S111 English only
S112 Language other than English
S113         Speak English less than “very well”
S114     Spanish
S115         Speak English less than “very well”
S116     Other Indo-European languages
S117         Speak English less than “very well”
S118     Asian and Pacific Islander languages
S119         Speak English less than “very well”
S120     Other languages
S121         Speak English less than “very well”
S122     Total population
S123 American
S124 Arab
S125 Czech
S126 Danish
S127 Dutch
S128 English
S129 French (except Basque)
S130 French Canadian
S131 German
S132 Greek
S133 Hungarian
S134 Irish
S135 Italian
S136 Lithuanian
S137 Norwegian
S138 Polish
S139 Portuguese
S140 Russian
S141 Scotch-Irish
S142 Scottish
S143 Slovak
S144 Subsaharan African
S145 Swedish
S146 Swiss
S147 Ukrainian
S148 Welsh
S149 West Indian (excluding Hispanic origin groups)

Social Characteristics Interactive Tables
The U.S. national scope interactive tables provide access to approximately 150 items, updated annually, for a range of geographic levels. Most of these tables include the the primary geography as well as related geography.
Estimates centric to 2012
• U.S.-States-Metros
• Congressional Districts
• Public Use Microdata Areas
Estimates centric to 2010
• U.S.-States-Metros-Counties
• Census Tracts
• ZIP Codes
• School Districts
• Cities/Places

Using the Interactive Tables
Use the interactive tables to view, query, rank, compare social characteristics of the population for these areas. The interactive tables listed above are structured and operate similarly. Items listed in the subject matter scroll box shown above are available for each area via the interactive table.

An example. This short tutorial illustrates use of the interactive tables to examine educational attainment patterns for the Atlanta, Georgia. See a summary of key usage notes below this example.
• Click on U.S.-States-Metros-Counties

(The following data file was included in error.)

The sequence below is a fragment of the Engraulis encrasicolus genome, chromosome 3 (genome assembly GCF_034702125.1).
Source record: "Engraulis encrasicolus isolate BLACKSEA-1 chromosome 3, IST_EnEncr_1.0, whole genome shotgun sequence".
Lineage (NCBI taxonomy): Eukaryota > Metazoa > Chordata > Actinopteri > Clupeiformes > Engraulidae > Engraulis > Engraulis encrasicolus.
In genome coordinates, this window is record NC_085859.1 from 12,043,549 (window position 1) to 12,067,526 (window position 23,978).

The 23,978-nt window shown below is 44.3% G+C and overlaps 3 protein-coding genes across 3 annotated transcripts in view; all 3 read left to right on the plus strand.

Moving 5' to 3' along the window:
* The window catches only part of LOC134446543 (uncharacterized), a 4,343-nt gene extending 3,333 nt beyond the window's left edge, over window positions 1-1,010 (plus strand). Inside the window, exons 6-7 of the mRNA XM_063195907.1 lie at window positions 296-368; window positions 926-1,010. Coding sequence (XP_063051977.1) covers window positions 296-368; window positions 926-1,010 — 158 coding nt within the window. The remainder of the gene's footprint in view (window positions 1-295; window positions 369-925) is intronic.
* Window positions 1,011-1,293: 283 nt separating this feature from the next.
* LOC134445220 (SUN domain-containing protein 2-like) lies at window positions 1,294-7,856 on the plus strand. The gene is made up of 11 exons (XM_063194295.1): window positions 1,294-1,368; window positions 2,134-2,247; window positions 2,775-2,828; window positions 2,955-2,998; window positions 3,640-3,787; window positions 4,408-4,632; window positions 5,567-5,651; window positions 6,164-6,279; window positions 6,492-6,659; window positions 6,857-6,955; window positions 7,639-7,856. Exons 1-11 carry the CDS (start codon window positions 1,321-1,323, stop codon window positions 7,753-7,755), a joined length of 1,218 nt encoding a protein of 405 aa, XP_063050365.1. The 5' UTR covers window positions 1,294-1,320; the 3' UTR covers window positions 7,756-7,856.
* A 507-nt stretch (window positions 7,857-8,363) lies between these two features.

• Each row is a summary for the U.S. or a state, metro or county.
• Educational attainment as measured by %high school graduates is item S066.
• Educational attainment as measured by %college graduates is item S067.
• Scroll right to view columns S066 and S067.
• Dbl-click S067 column header cell to rank in descending order.
• Click ShowAll button below table to reset start-up view.
• Examine educational attainment for a metro by county …
• Click the FindCBSA button below the table.
– only rows for the Atlanta metro and Atlanta metro counties appears.
• Click the ColSet1 button below the table.
– ColSet1: shows only AvgHHSize.AvgFamSize.%HSGrad.%CollGrad
– only selected columns appear (and include S066 and S067).
– you are able to examine the educational attainment for each area.
• Click the column header cell for column S067.
– the rows sort ascending on %college graduates.
– you are able to see how educational attainment ranks by area.
• Click the column header cell for column S067 again to sort in other directions.
• Click ShowAll button and repeat process for a different metro.

Related Usage Notes
• All items are estimates centric to mid-2010 or 2012 depending on the table.
• Click ShowAll button between Find/Queries.
• Use mouseover on column header to view column description.
• See ranking table below ranking table. See related ranking tables —
• Cells with -1 value could not be estimated.

About the Data
The American Community Survey (ACS) estimates and ProximityOne projections provide “richer” demographic-economic characteristics for national scope geography. Census 2010 provides data similar to those items in the General Demographics section. Only the ACS 2011 estimates, ACS 2012 estimates and ProximityOne projections provide details on topics such as income and poverty, labor force and employment, housing value and costs, educational participation and attainment, language spoken at home, among many related items. The approximate 600 items accessible via the dataset are supplemented by a wide range of additional subject matter.

Join the ProximityOne User Group to access extended data and more tools;
integrate your own data; use GIS tools to create your own map views.
(join now, no fee).